When we were visiting Yahoo several weeks ago, the walls were plastered with posters about a compelling-looking product called PhotoMail. No one wanted to talk about it at the time, but today the company finally went public with it.
What is it? It’s an interesting way to share photos via email. Instead of emailing the actual photos, PhotoMail inserts small thumbnails of the photos in the body of the email messages, and uploads the full-size images to the Yahoo Photos album service. Recipients get formatted email messages with thumbnails that link to the full-size images. When they click on an image they want to view, they’re taken to a temporary online album that Yahoo has automatically created.
The new feature – it’s being integrated into Yahoo’s email service – is smart on many levels.
Because the full-size images are stored on the Web, it makes it easy to send dozens or even hundreds of images via email without worrying about clogged in-boxes. Yahoo, which spends countless hours studying user behavior and feedback, has made the service very easy-to-use, based on the demo we saw. The feature also makes smart business sense, because it will drive more users to Yahoo Photos, potentially keeping people on the Yahoo network that much longer. Recipients of the email messages will also be encouraged to become Yahoo members and create Yahoo Photos accounts.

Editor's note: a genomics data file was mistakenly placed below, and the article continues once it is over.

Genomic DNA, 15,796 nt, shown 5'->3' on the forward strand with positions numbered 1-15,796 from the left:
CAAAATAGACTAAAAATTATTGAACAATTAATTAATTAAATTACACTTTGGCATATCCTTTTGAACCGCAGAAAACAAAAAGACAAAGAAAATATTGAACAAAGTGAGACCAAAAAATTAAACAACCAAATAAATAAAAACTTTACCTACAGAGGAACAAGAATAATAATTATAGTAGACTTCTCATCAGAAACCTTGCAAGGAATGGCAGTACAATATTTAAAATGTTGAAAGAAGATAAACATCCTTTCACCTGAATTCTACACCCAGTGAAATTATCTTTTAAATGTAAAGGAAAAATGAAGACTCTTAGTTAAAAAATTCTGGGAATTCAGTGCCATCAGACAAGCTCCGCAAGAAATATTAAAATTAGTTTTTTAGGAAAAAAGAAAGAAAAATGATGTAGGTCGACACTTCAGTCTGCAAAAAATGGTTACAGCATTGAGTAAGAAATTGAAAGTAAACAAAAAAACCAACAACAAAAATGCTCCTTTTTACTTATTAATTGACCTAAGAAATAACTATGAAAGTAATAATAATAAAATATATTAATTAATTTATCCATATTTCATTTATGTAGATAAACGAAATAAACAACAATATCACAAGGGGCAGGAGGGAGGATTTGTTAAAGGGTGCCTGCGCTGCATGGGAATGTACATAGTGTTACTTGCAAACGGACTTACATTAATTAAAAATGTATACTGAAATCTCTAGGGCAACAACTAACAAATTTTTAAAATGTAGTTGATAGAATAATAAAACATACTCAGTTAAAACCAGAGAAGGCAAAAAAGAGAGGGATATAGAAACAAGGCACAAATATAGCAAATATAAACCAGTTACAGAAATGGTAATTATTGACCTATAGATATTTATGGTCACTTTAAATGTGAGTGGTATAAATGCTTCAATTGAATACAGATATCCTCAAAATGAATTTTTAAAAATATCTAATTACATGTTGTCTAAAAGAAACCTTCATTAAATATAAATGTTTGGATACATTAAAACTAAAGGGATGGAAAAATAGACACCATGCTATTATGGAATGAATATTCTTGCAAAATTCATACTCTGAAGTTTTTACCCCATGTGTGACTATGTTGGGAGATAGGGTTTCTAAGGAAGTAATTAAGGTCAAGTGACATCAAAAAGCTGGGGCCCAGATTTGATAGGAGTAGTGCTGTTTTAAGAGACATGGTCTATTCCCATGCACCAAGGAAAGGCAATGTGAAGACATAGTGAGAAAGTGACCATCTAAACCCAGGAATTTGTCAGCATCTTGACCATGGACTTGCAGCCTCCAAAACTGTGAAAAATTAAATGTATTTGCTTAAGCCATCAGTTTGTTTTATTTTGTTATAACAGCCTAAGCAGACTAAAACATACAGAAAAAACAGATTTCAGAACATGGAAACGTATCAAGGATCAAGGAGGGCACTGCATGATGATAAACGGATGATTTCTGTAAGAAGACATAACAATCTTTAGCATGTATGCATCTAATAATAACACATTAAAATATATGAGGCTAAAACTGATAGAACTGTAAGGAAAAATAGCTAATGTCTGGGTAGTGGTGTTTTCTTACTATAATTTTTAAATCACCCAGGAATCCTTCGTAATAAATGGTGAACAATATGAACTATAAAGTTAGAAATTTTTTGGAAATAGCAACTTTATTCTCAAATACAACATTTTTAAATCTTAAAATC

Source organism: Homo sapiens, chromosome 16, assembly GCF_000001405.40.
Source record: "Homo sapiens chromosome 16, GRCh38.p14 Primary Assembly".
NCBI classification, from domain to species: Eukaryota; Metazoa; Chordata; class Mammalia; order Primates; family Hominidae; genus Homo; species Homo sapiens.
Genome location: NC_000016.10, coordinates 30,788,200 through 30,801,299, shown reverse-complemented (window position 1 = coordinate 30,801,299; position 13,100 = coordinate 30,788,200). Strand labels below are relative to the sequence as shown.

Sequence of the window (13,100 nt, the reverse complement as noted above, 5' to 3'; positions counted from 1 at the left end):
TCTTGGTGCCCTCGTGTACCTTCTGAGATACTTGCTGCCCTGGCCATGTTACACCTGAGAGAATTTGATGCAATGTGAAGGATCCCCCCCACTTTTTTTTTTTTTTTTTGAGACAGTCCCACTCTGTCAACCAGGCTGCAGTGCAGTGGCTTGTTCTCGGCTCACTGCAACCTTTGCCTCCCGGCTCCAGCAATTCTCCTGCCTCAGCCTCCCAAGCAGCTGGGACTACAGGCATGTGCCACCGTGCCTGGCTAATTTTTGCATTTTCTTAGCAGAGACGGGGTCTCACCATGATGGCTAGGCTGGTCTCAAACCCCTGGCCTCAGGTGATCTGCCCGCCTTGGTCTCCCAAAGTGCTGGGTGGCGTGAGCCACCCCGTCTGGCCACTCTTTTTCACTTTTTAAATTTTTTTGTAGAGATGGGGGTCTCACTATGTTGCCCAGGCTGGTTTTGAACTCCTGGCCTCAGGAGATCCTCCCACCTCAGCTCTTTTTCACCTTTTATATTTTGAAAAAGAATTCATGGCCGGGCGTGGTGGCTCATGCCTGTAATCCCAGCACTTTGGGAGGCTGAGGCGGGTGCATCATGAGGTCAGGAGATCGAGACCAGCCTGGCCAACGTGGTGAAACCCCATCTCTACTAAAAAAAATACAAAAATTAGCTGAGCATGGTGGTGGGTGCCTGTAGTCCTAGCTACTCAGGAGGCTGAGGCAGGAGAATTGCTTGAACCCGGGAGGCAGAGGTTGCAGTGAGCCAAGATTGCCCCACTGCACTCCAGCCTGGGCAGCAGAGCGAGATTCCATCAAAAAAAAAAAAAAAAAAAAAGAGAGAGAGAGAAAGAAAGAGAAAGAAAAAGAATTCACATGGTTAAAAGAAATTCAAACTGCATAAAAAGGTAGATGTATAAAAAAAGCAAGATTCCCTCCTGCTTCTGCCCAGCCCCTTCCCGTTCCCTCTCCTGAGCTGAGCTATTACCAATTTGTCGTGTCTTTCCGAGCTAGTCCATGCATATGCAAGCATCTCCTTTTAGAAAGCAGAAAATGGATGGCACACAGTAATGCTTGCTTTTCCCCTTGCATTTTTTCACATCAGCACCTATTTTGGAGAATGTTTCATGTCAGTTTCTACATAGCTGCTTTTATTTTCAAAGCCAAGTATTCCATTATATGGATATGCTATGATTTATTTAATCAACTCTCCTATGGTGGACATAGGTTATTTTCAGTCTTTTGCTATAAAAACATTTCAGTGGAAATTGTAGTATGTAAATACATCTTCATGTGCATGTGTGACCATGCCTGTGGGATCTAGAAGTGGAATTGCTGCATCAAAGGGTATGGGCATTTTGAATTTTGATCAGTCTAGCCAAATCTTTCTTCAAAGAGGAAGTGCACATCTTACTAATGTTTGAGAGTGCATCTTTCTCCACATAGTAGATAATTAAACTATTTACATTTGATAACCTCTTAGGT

We do have a big gripe, though. The service requires users to download a small application to upload the photos, and Yahoo is relying on the ActiveX functionality of Internet Explorer for its upload software. That means the feature is limited to Windows IE users. Many of us stopped using IE in favor of Firefox long ago, and I doubt many will turn back to IE just to email photos to friends and family. Andy Spillane, VP of Yahoo Mail, says the company is exploring using XUL to build a Firefox version of the software.
As nice as PhotoMail is, what we really want to know is when Yahoo will roll out a new user interface for Yahoo Mail. Ever since Yahoo acquired San Francisco start-up Oddpost last year, speculation has been rampant that the company will unveil a mail interface that rivals Google’s Gmail for usability. Spillane wouldn’t divulge details about that. But he said to expect two or three more big announcements by Labor Day. Clearly, something is in the works, and Spillane can barely contain his excitement about it.
“This is a big deal,” he said of Yahoo PhotoMail. “But we have two or three other things that are as big or bigger….There will be no question who’s the leader in email innovation.”